Say you're designing line-driver chip sets for asynchronous digital-subscriber-line (ADSL) applications. It's not unusual to route the analog signals from the multiport analog front end (AFE) to the individual line drivers. But this creates complex analog-signal routing on the board. It also raises the specter of analog crosstalk and other issues. To sneak around this problem, designers are integrating all the AFE functionality directly into each line-driver device. This helps create an efficient, low-power design. At the same time, it eases crosstalk concerns and other worries.
In rearranging and integrating the analog and digital functions, Conexant Systems Inc. of Newport Beach, Calif., has been able to cut power-supply needs down to just one 12-V supply. Typically, designs demand four power supplies. System cost and power is saved, so designers can implement lower-cost systems.
According to the company, the design retains all of the required functionality. It's all there, from the tip-and-ring telephone-circuit interface to the universal test-and-operation physical interface for the ATM (UTOPIA) section. Conexant claims the chip set is the first octal or eight-port ADSL design to have such integration. It supports full-rate 8-Mbit/s ASDL technology and 1.5-Mbit/s G.lite ADSL data rates.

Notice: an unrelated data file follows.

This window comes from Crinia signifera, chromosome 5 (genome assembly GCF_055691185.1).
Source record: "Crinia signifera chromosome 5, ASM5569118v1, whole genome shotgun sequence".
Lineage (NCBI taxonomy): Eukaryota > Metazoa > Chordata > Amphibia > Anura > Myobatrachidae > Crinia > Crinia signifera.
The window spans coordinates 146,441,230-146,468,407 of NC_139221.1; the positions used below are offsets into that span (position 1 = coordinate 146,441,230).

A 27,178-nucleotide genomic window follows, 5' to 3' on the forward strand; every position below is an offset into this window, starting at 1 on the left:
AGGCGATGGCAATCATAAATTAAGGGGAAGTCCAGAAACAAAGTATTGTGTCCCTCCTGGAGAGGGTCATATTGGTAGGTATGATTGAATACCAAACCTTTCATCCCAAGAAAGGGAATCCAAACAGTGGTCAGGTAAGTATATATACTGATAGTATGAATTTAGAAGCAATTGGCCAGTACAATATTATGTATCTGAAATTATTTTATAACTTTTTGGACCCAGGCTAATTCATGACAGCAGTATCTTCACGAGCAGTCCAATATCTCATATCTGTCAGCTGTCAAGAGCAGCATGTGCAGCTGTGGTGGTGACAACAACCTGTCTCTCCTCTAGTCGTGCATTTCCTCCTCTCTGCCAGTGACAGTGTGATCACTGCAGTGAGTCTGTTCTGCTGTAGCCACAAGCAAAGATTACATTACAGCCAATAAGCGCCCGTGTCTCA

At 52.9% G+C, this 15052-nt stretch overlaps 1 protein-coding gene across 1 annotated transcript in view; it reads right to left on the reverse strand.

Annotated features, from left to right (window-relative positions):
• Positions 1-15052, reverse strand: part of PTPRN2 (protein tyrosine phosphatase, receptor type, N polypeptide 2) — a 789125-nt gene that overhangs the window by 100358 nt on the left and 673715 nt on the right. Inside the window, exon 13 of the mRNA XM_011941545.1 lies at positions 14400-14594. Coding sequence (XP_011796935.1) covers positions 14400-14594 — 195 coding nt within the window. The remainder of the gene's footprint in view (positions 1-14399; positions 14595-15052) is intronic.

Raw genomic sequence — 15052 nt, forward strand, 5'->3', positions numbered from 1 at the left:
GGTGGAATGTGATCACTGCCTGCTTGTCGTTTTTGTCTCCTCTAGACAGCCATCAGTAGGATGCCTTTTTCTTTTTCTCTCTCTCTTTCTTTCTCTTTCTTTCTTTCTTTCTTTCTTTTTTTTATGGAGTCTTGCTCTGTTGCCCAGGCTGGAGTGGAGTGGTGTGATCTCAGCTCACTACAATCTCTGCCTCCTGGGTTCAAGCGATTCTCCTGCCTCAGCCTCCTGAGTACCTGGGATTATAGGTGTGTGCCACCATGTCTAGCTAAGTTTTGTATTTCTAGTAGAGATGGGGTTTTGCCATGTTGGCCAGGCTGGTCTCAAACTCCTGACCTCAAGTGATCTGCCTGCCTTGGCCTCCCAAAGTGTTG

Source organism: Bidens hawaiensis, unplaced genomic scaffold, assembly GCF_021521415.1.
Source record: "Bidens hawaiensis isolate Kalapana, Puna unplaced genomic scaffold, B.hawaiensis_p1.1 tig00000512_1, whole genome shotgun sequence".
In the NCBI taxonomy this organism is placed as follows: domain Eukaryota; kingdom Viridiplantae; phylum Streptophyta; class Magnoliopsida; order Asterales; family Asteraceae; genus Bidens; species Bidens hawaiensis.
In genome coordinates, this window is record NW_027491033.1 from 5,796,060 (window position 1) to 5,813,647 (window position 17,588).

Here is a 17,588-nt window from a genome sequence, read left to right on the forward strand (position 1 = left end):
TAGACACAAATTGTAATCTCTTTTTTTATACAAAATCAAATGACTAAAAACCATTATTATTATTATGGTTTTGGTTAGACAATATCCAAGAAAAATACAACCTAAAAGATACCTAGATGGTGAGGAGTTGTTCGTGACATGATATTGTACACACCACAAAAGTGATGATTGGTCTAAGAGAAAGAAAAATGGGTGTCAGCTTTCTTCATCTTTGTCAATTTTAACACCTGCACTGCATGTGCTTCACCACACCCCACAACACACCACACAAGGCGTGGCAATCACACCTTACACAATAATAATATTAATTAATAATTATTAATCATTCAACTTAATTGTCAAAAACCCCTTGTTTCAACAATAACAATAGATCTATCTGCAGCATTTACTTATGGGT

The co-integration of analog and digital functions has led to AccessRunner 9009, a two-chip DSL interface. It's a single-chip AFE and line driver housed in a 48-pin exposed thin-quad flatpack (ETQFP) that provides access to the back of the chip. Designers, then, can attach a metal slug to improve heat removal. The digital section contains DSP and controller functions. This portion is kept in a 17- by 17-mm chip-array BGA (CABGA), which is basically the same as a microBGA package. High-speed Internet-access services can be brought to market quickly by leveraging a DSL modem reference design done by Conexant. Just use it to build line cards in central-office DSL access multiplexers (DSLAMs).